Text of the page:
At a Glance

About the Author

About the Author

Andrew M.I. Lee, JD 

is an editor and former attorney who strives to help people understand complex legal, education, and parenting issues.

No Child Left Behind:

The current version of the Elementary and Secondary Education Act (ESEA)—the principal federal law affecting public education from kindergarten through high school in the United States. Often referred to as NCLB.

special education:

Specially designed instruction, provided at no cost to parents, to meet the unique needs of a child with a disability. It can include specialized activities in gym, music and arts education and specialized instruction in the classroom, home or other settings.

adequate yearly progress:

The minimum level of improvement that states, school districts and schools must achieve each year under a federal law called the No Child Left Behind Act.

research-based instruction:

Curriculum and educational interventions that have been proven—in independent studies—to be effective for most students.

general education curriculum:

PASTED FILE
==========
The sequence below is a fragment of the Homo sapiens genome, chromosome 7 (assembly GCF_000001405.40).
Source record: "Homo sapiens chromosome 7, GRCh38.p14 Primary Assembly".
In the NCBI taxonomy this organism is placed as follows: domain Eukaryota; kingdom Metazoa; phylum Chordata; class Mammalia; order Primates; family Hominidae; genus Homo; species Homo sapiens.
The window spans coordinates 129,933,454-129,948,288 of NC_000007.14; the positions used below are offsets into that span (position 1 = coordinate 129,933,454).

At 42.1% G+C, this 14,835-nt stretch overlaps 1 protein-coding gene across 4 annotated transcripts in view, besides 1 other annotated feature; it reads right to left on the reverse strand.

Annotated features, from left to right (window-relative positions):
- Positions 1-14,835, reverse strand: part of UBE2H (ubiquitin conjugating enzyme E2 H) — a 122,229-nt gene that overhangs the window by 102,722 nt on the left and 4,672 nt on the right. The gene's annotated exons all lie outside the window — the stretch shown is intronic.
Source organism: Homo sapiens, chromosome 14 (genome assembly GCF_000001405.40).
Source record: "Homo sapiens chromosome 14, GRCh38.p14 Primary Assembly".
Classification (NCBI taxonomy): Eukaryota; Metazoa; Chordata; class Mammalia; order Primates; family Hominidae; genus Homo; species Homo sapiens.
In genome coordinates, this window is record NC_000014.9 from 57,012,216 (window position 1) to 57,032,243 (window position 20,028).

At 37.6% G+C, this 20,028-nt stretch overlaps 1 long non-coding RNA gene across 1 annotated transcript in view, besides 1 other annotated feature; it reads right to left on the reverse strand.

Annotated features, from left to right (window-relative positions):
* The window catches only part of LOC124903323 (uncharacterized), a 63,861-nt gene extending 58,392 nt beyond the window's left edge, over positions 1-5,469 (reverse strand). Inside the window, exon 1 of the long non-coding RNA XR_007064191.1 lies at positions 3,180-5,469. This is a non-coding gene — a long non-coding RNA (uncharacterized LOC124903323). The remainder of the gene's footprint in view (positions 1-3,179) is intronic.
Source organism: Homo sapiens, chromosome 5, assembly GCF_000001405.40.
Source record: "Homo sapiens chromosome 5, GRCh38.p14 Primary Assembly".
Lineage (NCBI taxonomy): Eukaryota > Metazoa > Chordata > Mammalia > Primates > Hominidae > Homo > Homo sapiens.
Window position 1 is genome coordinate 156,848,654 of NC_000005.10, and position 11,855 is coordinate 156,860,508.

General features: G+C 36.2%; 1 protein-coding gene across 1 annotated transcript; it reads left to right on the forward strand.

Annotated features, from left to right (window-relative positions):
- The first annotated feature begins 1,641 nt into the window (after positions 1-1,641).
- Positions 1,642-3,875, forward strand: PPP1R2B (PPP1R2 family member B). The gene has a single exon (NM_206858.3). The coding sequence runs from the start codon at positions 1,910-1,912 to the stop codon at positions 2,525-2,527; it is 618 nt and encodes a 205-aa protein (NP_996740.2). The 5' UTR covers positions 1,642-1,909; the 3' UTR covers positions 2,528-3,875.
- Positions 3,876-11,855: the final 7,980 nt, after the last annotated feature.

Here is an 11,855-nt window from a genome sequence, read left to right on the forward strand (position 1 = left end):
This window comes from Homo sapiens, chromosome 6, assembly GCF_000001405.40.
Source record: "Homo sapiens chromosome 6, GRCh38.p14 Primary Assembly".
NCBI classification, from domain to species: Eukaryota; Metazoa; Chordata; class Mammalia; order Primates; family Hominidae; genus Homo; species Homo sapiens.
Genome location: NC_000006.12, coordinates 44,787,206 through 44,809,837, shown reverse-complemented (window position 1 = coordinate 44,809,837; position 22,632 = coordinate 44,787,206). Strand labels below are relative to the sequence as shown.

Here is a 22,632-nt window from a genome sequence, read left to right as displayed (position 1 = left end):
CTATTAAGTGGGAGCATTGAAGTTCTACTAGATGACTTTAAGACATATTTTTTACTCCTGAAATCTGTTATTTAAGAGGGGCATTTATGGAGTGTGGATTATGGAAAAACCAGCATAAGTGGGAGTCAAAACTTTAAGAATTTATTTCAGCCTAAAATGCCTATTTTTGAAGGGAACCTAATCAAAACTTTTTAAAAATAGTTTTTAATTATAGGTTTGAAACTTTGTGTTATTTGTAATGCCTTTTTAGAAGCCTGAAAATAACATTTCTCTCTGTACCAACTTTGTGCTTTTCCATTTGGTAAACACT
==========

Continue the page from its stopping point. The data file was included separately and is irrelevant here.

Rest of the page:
The knowledge and skills that all students in the state are expected to master.

Individuals with Disabilities Education Act:

The federal law that guarantees all children with disabilities access to a free and appropriate public education. Often referred to as IDEA.

Section 504 of the Rehabilitation Act:

A federal law that requires a school district to provide a free and appropriate public education to each child with a disability in the district.

IEP:

Short for Individualized Education Program. A plan that details the support and services (such as speech therapy or multisensory reading instruction) a school will provide to meet the individual needs of a student with a disability who qualifies for special education.